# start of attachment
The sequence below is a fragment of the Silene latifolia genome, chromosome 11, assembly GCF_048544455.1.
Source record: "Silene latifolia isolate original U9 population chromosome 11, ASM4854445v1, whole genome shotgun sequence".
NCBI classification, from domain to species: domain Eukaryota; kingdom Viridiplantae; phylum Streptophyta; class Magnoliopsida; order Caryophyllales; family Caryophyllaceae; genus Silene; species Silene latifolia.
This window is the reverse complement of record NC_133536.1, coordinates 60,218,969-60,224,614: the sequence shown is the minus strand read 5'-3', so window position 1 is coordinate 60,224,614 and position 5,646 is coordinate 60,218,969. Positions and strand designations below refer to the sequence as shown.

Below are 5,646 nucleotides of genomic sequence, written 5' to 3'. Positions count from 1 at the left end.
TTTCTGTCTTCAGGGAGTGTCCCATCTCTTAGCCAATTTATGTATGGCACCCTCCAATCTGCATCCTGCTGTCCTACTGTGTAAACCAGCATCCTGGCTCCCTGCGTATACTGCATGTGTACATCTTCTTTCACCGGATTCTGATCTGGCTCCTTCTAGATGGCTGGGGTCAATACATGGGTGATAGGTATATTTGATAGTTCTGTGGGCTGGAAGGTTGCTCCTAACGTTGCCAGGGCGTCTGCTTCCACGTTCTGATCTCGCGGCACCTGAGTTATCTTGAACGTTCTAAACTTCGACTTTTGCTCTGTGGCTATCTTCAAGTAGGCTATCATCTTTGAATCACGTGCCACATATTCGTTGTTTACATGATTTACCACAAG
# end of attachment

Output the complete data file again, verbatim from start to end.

The sequence below is a fragment of the Silene latifolia genome, chromosome 11, assembly GCF_048544455.1.
Source record: "Silene latifolia isolate original U9 population chromosome 11, ASM4854445v1, whole genome shotgun sequence".
NCBI classification, from domain to species: domain Eukaryota; kingdom Viridiplantae; phylum Streptophyta; class Magnoliopsida; order Caryophyllales; family Caryophyllaceae; genus Silene; species Silene latifolia.
This window is the reverse complement of record NC_133536.1, coordinates 60,218,969-60,224,614: the sequence shown is the minus strand read 5'-3', so window position 1 is coordinate 60,224,614 and position 5,646 is coordinate 60,218,969. Positions and strand designations below refer to the sequence as shown.

Below are 5,646 nucleotides of genomic sequence, written 5' to 3'. Positions count from 1 at the left end.
TTTCTGTCTTCAGGGAGTGTCCCATCTCTTAGCCAATTTATGTATGGCACCCTCCAATCTGCATCCTGCTGTCCTACTGTGTAAACCAGCATCCTGGCTCCCTGCGTATACTGCATGTGTACATCTTCTTTCACCGGATTCTGATCTGGCTCCTTCTAGATGGCTGGGGTCAATACATGGGTGATAGGTATATTTGATAGTTCTGTGGGCTGGAAGGTTGCTCCTAACGTTGCCAGGGCGTCTGCTTCCACGTTCTGATCTCGCGGCACCTGAGTTATCTTGAACGTTCTAAACTTCGACTTTTGCTCTGTGGCTATCTTCAAGTAGGCTATCATCTTTGAATCACGTGCCACATATTCGTTGTTTACATGATTTACCACAAG